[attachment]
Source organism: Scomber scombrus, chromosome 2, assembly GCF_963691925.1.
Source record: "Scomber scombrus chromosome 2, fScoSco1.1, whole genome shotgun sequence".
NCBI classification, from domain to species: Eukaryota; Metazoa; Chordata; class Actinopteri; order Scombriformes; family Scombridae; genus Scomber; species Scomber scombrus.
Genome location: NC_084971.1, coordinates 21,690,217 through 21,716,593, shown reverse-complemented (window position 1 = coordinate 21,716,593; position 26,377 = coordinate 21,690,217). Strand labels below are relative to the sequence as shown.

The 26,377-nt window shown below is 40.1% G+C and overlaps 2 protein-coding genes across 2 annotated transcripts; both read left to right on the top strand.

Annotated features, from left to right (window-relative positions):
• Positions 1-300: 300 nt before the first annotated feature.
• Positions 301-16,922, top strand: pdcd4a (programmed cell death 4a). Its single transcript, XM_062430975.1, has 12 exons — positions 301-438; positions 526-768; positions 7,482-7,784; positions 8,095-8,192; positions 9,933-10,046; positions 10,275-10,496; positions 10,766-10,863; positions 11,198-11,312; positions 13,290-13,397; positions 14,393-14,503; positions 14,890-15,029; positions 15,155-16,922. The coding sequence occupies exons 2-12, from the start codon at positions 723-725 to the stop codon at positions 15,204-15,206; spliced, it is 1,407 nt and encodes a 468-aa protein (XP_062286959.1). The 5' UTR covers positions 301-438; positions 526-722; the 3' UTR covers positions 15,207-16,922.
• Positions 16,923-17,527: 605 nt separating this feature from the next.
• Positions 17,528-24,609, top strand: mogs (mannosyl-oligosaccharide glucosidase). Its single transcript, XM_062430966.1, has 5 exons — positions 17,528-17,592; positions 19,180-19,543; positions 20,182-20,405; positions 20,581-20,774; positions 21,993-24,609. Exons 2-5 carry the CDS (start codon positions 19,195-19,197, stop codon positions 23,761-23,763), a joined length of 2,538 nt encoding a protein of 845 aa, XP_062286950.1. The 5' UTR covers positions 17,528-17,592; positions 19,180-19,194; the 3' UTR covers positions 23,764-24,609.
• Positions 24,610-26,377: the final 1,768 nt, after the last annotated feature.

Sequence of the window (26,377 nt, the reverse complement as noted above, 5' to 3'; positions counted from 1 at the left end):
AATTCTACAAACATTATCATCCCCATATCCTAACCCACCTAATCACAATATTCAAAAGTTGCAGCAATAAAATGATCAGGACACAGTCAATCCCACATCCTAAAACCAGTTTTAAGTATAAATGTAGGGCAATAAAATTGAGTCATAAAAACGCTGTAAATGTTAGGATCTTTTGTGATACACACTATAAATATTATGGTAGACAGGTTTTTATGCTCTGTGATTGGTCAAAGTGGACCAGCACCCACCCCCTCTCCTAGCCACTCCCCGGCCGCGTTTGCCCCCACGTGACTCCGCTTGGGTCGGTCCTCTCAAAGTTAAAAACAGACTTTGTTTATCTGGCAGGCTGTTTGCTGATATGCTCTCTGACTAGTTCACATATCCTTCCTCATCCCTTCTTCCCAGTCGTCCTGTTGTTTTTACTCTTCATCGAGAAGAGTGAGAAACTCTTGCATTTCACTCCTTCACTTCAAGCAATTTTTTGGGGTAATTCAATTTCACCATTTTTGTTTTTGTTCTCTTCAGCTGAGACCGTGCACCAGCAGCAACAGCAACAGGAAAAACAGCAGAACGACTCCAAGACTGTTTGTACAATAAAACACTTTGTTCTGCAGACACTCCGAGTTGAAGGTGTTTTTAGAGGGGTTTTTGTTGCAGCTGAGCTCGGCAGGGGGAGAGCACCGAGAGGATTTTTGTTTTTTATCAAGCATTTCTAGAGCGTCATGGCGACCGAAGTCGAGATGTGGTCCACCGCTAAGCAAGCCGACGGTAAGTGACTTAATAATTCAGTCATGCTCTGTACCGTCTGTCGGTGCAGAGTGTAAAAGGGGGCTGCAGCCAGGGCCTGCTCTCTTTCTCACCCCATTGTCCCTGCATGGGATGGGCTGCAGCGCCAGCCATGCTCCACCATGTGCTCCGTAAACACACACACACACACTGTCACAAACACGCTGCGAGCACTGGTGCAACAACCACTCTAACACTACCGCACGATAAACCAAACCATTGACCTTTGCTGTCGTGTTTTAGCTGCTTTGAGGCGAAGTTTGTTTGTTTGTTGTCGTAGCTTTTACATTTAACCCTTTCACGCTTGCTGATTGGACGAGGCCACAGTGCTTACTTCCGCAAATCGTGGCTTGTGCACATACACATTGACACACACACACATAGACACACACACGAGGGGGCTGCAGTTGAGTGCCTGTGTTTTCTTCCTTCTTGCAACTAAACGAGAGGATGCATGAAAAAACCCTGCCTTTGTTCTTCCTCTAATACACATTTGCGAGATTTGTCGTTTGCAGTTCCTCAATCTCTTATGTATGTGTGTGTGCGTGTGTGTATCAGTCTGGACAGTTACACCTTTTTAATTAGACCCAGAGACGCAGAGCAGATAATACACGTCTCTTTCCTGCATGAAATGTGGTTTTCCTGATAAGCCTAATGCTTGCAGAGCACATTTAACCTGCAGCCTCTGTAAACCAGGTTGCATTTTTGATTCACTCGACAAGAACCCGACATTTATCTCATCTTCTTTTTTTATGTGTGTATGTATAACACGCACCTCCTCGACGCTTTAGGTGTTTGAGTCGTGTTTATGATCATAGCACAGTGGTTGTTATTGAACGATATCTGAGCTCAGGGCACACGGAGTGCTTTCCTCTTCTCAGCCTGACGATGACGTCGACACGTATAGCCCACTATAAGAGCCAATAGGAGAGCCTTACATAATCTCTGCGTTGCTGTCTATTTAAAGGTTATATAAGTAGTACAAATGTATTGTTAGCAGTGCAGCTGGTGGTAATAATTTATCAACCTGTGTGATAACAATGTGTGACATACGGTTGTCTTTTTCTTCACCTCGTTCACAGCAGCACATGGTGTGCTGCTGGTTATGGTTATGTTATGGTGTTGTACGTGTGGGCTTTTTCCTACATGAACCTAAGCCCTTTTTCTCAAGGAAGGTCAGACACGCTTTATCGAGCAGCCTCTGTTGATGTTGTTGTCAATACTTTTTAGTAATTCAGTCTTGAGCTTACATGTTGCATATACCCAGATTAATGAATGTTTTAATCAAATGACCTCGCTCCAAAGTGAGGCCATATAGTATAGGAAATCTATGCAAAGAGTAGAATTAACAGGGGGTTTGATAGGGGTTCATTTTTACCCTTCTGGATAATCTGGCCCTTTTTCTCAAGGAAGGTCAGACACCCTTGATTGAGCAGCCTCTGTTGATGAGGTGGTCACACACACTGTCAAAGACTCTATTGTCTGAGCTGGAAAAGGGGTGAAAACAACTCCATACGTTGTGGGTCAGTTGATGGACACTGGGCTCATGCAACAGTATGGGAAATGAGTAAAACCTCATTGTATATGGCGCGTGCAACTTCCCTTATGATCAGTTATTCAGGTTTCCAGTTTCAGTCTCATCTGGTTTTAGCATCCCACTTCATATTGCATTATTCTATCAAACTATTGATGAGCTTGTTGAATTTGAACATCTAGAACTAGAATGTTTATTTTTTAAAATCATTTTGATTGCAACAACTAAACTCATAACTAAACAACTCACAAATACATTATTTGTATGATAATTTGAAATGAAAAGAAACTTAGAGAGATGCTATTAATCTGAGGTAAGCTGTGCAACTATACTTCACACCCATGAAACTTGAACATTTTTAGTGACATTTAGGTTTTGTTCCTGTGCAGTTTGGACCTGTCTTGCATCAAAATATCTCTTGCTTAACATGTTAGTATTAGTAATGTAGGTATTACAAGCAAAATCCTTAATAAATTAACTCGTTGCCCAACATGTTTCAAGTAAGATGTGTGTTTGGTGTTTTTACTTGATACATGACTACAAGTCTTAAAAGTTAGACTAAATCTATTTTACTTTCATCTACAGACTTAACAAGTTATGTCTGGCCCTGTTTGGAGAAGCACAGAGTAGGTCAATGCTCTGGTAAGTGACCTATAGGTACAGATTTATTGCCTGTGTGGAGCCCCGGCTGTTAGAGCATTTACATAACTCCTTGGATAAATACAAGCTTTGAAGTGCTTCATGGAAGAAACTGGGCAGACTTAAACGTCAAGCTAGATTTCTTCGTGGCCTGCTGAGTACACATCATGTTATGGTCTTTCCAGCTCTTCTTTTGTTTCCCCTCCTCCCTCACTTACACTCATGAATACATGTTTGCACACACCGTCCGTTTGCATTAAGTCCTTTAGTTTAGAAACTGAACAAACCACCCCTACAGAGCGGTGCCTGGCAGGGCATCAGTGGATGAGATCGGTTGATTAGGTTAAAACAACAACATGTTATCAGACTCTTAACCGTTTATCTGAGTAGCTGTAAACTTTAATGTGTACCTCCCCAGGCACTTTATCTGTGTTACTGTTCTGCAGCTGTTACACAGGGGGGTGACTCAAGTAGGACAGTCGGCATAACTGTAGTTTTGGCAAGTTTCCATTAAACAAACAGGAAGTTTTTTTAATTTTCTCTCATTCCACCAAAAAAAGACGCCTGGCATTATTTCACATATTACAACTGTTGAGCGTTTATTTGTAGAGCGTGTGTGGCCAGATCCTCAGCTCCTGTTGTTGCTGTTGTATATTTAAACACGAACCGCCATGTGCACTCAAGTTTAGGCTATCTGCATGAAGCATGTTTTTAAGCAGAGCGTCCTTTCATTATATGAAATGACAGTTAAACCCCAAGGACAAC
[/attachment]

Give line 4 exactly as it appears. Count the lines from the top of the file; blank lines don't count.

Genome location: NC_084971.1, coordinates 21,690,217 through 21,716,593, shown reverse-complemented (window position 1 = coordinate 21,716,593; position 26,377 = coordinate 21,690,217). Strand labels below are relative to the sequence as shown.